Gene Regulation Observatory (GRO)

A mere 1% of the human genome encodes protein-coding genes. The remaining non-coding regions are replete with regulatory elements that control gene activity, determine cellular states, and underlie most human diseases.

There has been significant progress towards cataloging these regulatory regions and thereby identifying the working parts of the non-coding genome. These efforts to define a non-coding atlas have made apparent the need to further our understanding of the context-specific functions, mechanisms, and regulatory interactions of each element.

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The GRO supports integrated flagship projects focused on discovering and resolving functional elements, charting their interacting transcription factors (TFs), physical organization, and assembly of gene regulatory circuits. The center will integrate a comprehensive atlas of non-coding regulatory elements and refine models of gene regulation in partnership with computational biologists in the machine learning and AI space. The GRO also aims to partner with other programs and centers in the Broad community to investigate the functions of elements and genetic variants in specific biological contexts and diseases.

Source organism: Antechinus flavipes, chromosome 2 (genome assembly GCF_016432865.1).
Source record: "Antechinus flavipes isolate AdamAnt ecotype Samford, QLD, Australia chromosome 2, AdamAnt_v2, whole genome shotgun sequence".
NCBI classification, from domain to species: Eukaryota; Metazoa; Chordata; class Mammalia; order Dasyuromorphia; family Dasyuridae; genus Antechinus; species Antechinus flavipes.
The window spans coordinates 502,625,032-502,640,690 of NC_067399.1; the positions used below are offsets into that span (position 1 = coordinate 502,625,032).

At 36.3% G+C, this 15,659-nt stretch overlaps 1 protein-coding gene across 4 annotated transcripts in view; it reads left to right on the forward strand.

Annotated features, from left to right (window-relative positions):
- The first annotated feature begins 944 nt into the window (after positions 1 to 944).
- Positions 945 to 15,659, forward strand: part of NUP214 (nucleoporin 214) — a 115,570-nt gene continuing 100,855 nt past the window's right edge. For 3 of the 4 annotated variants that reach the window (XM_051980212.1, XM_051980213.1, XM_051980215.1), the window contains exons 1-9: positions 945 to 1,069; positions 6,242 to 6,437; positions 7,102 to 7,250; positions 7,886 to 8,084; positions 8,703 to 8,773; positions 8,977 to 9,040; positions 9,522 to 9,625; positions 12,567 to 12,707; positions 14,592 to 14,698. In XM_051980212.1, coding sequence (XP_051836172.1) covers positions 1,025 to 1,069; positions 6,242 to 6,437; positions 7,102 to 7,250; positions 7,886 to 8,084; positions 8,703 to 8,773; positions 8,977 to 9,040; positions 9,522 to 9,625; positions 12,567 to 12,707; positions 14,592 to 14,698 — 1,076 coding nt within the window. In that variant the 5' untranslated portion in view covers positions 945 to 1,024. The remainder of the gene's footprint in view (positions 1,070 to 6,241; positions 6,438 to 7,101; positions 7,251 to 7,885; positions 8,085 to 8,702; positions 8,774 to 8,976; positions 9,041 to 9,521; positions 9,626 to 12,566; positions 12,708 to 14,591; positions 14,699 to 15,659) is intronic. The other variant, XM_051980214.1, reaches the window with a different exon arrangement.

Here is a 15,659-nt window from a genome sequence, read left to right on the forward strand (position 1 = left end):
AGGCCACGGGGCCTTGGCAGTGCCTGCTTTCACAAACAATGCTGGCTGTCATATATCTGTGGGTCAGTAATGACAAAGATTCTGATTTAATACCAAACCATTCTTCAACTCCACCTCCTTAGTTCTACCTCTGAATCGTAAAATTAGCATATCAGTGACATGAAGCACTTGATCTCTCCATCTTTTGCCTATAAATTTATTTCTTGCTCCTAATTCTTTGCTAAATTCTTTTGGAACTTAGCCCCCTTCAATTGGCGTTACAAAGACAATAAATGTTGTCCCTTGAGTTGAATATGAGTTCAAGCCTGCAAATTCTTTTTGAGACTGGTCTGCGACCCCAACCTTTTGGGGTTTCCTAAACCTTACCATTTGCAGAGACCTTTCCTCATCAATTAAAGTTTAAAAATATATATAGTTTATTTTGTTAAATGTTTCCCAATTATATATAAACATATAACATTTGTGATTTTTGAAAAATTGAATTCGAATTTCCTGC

The GRO is co-led by Broad Institute Member Brad Bernstein, who is also chair of the Department of Cancer Biology at Dana Farber Cancer Institute, professor in cell biology and pathology at Harvard Medical School, and holds the Richard and Nancy Lubin Chair, Broad Associate Member Jason Buenrostro, who is a professor at Harvard's Department of Stem Cell and Regenerative Biology, and Liz Gaskell, the GRO’s Director of Operations and Strategy. Learn more about the GRO community and ongoing research at


Partner Programs & Centers

Cell Circuits
Klarman Cell Observatory (KCO)
Novo Nordisk Foundation Center
Eric and Wendy Schmidt Center


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